“Talk” noted that beneath the Sherry-Netherland’s spire the penthouse apartment could be had for $35,000 a year, roughly equivalent to $477,000 today. The building went co-op in the 1950s, and that would have been a good time to buy the penthouse. Today it is valued at more than $100 million.
Poo on Pooh
Dorothy Parker lamented the state of children’s literature in the “Books” section, and expressed her displeasure with A.A. Milne, a former humor writer for Punch who “went quaint” with his Winnie the Pooh stories.
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New Game in Town
Niven Busch Jr. wrote about the growing popularity of professional hockey. Tex Rickard’s two-year-old franchise, the New York Rangers, were a major draw at the new Madison Square Garden (they would win the Stanley Cup in their second year), and even Texans were into the sport–Busch noted that a game between Dallas and Fort Worth teams drew 20,000 spectators.
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And finally, from the world of advertising, here is one in a series of classically themed ads for the McCreery department store…
…and this advertisement for the Marmon 8, an “ideal woman’s car”…
The Roaring Twenties saw astonishing changes to American life, including a dramatic break from the technologies and habits of the past. Icemen gave way to electric refrigerators, broadcast radio brought entertainment and news into living rooms, and Lindbergh made flying something everyone wanted to try.
Despite the mechanized horrors of World War I, most people were enchanted by the idea of man and machine coming together to make a better world. In the U.S. the machine-age exuberance was expressed largely in capitalist terms, while many European and Soviet intellectuals saw the machine as integral to the progress of socialism. The Machine-Age Exposition in New York City (May 16-28 at 119 West 57th Street) celebrated all facets through a unique event that brought together architecture, engineering, industrial arts and modern art from a number of nations.
The exhibition, initiated by Jane Heap of the literary magazine The Little Review, included exhibits from the U.S., Austria, Belgium, France, Germany, Poland and the Soviet Union. Artists in the exhibition represented a Who’s Who of modernists and futurists — Alexander Archipenko, Marcel Duchamp, Hugh Ferriss, Man Ray and others who celebrated the aural and visual cacophony of the age as well as the gleaming precision of machines and machine-like buildings.
New Yorker writer E.B. White shared in the enthusiasm with this bit for “The Talk of the Town…”
The sleek and glass-walled buildings featured at the Exhibition were fantastic images in 1927, when most large-scale buildings were still being rendered in brick and stone in various neoclassical, federal or gothic styles.
Little did visitors to the Exposition realize that the radical Bauhaus style on display would become ubiquitous in the U.S. in the second half of their century, thanks not to some new machine age of peace and harmony but rather because of the annihilation of the Second World War and the mass migration from Europe of architects, artists, scientists and other professionals fleeing Nazi oppression.
It was also a time when it was believed technology was on the verge of conquering nature, and that the invention of air-conditioning and “Vita-Glass” would create indoor environments with all of the health benefits but none of the discomforts of the outdoors:
The invention of sulfa drugs and antibiotics were still a few years away, so health providers were excited about the possibilities of these artificial environments.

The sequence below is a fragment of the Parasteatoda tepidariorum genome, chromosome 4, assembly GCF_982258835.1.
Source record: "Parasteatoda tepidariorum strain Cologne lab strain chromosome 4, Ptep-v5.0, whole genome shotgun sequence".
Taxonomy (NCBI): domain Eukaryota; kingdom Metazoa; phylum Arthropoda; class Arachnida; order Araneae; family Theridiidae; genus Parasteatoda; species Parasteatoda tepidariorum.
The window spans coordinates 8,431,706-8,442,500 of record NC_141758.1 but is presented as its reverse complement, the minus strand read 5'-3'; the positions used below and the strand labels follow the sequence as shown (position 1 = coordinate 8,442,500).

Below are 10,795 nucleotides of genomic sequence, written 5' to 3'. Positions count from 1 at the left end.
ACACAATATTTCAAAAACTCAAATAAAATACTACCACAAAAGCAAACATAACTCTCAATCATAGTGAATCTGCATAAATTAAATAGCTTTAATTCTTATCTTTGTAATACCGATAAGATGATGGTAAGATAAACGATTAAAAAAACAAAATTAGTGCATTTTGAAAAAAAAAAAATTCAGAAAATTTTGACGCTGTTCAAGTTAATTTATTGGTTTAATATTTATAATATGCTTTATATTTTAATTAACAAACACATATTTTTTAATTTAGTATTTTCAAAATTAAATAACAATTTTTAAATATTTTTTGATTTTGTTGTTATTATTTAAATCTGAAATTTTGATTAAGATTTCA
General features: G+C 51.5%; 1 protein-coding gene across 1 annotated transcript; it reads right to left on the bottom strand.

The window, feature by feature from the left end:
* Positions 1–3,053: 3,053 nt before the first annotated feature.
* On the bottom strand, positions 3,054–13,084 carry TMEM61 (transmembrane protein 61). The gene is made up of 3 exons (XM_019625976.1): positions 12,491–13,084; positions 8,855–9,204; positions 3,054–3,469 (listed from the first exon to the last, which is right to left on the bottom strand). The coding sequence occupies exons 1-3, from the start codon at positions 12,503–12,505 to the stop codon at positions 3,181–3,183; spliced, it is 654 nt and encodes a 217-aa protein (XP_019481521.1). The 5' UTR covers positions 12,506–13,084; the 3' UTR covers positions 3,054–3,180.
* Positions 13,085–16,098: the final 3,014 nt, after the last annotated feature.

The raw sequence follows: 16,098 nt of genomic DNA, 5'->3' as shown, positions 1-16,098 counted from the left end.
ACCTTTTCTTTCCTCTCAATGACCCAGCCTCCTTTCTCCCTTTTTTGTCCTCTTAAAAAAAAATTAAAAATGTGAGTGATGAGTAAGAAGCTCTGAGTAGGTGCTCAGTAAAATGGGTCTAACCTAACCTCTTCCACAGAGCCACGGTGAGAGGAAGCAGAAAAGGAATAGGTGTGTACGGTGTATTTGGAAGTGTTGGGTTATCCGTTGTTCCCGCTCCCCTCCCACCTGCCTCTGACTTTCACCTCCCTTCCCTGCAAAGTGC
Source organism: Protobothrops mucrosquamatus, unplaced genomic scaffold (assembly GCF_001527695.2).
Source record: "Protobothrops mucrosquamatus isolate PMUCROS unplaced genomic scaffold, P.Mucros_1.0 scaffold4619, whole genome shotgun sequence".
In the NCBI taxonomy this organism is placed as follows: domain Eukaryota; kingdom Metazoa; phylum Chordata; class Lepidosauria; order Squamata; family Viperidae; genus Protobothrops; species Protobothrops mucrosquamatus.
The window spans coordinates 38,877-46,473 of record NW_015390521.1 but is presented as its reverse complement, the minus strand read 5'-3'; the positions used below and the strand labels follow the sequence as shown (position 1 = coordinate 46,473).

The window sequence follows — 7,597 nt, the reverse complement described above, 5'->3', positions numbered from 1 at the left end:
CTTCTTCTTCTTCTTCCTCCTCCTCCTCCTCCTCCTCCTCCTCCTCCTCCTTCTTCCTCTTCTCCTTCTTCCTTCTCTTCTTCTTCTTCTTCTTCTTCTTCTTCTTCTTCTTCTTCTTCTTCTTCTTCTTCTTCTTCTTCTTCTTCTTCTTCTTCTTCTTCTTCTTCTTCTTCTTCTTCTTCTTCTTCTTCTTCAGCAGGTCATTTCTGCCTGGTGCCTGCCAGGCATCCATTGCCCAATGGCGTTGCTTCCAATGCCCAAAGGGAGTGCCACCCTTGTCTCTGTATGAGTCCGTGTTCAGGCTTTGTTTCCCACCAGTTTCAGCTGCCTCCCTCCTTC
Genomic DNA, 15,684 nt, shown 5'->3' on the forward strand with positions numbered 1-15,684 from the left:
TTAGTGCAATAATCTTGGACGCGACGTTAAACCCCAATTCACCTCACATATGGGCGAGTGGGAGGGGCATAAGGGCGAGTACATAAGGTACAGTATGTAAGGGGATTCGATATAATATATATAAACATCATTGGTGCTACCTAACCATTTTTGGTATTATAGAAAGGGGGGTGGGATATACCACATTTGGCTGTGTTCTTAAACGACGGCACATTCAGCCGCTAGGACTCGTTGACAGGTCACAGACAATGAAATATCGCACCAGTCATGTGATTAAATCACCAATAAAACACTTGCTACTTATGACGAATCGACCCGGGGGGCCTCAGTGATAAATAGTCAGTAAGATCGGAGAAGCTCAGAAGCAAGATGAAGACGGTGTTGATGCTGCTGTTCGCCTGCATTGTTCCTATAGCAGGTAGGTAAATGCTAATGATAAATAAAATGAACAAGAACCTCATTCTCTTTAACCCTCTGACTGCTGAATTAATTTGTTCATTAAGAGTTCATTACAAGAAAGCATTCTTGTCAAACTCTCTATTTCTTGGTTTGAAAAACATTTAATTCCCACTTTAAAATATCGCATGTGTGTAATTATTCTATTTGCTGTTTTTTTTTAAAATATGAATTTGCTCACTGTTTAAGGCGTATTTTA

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In the “A Reporter at Large” column, Russell Owen wrote about the intrepid flyers who were vying to become the first to fly nonstop across the Atlantic. He began the piece with a tribute to French ace pilot Charles Nungesser and his one-eyed wartime buddy François Coli, who disappeared during their May 8 attempt to fly from Paris to New York.
Owen also wrote about those who would soon be taking the same daring leap into “the illimitable terror of space”…
Although Lindbergh had yet to accomplish his feat, he had already been singled out as a loner and a bit of an odd duck:
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Editors of “Talk of the Town” also checked in on famed dancer Isadora Duncan, her eldest daughter Anna, and Isadora’s “amazing dancing family…”
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And finally, an excerpt of a poem contributed by Marion Clinch Calkins–who often wrote humorous rhymes for the New Yorker under the pen name Majollica Wattles. Here she riffs on Horace’s “poetry of pleasure…”
If you’ve been following the cover credits of the 113 issues I have featured so far, you’ll notice that many of the covers were illustrated by Ilonka Karasz, including the cover of the April 16, 1927 issue featured in this post.
During her long and varied career Karasz would design 186 covers for the New Yorker. A native of Hungary, she moved to the U.S. in 1913 and settled in Greenwich Village, where she quickly rose to become a prominent practitioner of modern design and the decorative arts.
She created paintings, prints and drawings in her early years before moving on to a variety of machine- and hand-made objects rendered in silver and ceramic. She designed furniture strongly influenced by the European De Stijl movement, and was also a pioneer of modern textile design, even developing textiles for use in airplanes and automobiles.
Beginning in the 1940s Karasz would emerge as one of the country’s leading wallpaper artists. Her younger sister, Mariska Karasz, would also become a noted American fashion designer and textile artist.
The range of Ilonka Karasz’s work is astonishing — from homespun images of rural America to the sleek, hard edges of modern design; from textiles and wallpaper to silver sets and large-scale furniture. Now I will get out of the way so you can see for yourself: